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John Deere, farm group reach deal on fixing equipment

The agreement formalizes farmers’ access to diagnostic and repair codes and to manuals and product guides. It also ensures farmers will be able to purchase diagnostic tools directly from John Deere and receive assistance from the manufacturer when ordering parts and products.

Associated Press
Associated Press
| 2 min read
John Deere, farm group reach deal on fixing equipment

MOLINE, Ill. (AP) — Equipment manufacturer John Deere and the American Farm Bureau Federation have signed a memorandum of understanding that ensures farmers and ranchers have the right to repair their own farm equipment.

The memorandum of understanding, signed Sunday at the federation's convention in San Juan, Puerto Rico, follows several years of discussions between the two sides, they said in a news release.

The agreement, said federation President Zippy Duvall, ”addresses a long-running issue for farmers and ranchers when it comes to accessing tools, information and resources, while protecting John Deere’s intellectual property rights and ensuring equipment safety.”

“A piece of equipment is a major investment. Farmers must have the freedom to choose where equipment is repaired, or to repair it themselves, to help control costs," Duvall said.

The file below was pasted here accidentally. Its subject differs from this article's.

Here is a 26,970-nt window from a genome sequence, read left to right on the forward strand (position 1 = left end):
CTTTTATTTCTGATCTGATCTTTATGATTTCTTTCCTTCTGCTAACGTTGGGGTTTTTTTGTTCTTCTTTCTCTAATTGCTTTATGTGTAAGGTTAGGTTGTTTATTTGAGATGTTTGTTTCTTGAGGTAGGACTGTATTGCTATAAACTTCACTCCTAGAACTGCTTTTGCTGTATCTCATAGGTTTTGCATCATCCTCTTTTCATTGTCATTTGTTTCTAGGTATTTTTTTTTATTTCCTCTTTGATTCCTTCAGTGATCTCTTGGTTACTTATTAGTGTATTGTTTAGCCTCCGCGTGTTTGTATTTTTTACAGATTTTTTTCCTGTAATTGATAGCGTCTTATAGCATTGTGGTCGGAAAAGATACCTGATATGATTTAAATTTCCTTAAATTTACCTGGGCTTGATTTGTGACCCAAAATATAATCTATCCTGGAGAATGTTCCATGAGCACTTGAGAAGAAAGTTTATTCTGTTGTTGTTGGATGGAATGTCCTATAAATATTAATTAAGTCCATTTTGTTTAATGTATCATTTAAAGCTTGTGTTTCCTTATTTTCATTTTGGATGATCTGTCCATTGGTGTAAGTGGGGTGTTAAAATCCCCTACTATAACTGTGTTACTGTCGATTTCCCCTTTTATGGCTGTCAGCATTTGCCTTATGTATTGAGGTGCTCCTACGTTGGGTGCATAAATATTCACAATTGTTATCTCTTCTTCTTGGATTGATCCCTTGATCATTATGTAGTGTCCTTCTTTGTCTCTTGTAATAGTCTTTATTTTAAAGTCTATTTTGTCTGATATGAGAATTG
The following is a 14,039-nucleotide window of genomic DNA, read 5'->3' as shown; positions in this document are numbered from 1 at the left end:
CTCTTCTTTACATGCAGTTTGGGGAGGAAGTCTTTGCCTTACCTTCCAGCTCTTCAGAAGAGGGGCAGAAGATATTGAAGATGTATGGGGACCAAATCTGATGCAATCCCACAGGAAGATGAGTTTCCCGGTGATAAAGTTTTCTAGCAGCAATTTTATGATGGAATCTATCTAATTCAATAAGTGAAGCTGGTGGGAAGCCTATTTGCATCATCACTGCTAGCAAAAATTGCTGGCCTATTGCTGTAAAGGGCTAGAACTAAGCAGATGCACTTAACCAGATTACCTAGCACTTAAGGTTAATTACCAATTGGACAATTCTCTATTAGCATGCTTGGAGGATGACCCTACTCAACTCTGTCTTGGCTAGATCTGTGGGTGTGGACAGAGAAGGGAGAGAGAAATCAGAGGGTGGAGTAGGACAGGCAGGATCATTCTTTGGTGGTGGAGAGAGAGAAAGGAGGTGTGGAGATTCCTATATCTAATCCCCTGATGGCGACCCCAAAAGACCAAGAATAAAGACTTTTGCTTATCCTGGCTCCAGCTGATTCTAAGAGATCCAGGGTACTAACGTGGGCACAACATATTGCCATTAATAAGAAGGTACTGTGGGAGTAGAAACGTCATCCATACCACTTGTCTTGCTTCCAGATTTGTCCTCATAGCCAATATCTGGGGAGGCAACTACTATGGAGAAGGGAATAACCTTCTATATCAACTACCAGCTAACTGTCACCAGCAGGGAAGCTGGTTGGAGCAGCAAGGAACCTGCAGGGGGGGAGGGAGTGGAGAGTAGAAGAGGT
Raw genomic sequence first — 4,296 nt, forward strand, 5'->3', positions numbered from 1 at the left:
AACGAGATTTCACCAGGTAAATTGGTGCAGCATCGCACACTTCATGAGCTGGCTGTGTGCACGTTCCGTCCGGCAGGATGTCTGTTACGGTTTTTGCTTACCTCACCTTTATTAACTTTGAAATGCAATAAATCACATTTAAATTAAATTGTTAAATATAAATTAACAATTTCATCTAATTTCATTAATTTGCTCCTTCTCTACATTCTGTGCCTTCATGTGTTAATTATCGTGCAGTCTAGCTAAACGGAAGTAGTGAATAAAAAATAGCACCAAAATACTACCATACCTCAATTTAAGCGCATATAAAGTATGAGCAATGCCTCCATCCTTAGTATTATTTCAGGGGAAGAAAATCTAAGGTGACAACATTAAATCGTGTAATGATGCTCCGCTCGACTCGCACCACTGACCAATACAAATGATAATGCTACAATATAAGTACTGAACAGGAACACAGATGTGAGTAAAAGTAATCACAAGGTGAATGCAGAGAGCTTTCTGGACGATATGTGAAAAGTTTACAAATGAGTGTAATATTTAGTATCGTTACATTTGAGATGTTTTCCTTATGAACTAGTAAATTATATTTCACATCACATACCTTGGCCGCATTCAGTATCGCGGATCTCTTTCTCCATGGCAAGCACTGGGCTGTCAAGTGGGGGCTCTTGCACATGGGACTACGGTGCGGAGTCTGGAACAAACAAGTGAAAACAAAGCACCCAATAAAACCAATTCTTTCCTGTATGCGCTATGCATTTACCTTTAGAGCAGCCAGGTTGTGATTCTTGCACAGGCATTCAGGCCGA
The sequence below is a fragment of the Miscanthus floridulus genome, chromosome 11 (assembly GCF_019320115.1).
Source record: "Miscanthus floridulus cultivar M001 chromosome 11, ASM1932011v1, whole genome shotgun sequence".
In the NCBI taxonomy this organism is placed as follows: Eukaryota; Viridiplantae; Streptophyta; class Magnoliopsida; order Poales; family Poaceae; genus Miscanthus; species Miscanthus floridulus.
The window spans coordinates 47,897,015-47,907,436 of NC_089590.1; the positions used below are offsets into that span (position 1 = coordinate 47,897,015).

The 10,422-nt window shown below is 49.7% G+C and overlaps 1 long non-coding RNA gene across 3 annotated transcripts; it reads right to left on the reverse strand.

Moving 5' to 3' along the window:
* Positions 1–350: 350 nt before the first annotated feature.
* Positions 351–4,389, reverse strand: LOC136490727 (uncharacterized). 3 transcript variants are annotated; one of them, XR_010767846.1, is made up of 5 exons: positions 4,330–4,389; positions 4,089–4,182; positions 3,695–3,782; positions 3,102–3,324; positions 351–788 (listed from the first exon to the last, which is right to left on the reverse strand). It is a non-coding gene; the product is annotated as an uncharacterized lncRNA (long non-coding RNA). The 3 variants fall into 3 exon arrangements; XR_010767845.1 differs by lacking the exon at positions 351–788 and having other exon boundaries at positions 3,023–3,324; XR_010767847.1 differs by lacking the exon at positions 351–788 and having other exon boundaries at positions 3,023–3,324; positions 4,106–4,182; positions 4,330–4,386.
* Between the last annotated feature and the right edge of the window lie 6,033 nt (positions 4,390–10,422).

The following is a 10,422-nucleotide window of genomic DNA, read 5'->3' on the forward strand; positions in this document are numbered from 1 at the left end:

The agreement “commits John Deere to ensuring farmers and independent repair facilities have access to many of the tools and software needed” to keep the equipment running, Duvall said.

David Gilmore, John Deere's senior vice president for farm and turf sales and marketing, said the agreement reaffirms the company's "longstanding commitment ... to ensure our customers have the diagnostic tools and information they need to make many repairs to their machines."

John Deere commits to engaging with farmers and dealers to resolve issues when they arise and agrees to meet with the farm bureau federation at least twice per year to evaluate progress, the agreement said.

The agreement formalizes farmers’ access to diagnostic and repair codes and to operator, parts and service manuals and product guides, the news release said. It also ensures farmers will be able to purchase diagnostic tools directly from John Deere and receive assistance from the manufacturer when ordering parts and products.

Chad Hart, an economist at Iowa State University, said he sees the memorandum of understanding as a “first step” between the two sides.

“This represents an ongoing negotiation,” Hart said, noting the agreement calls for the two to talk every six months.

“They expect fully they're going to have to make adjustments along the way,” he said.


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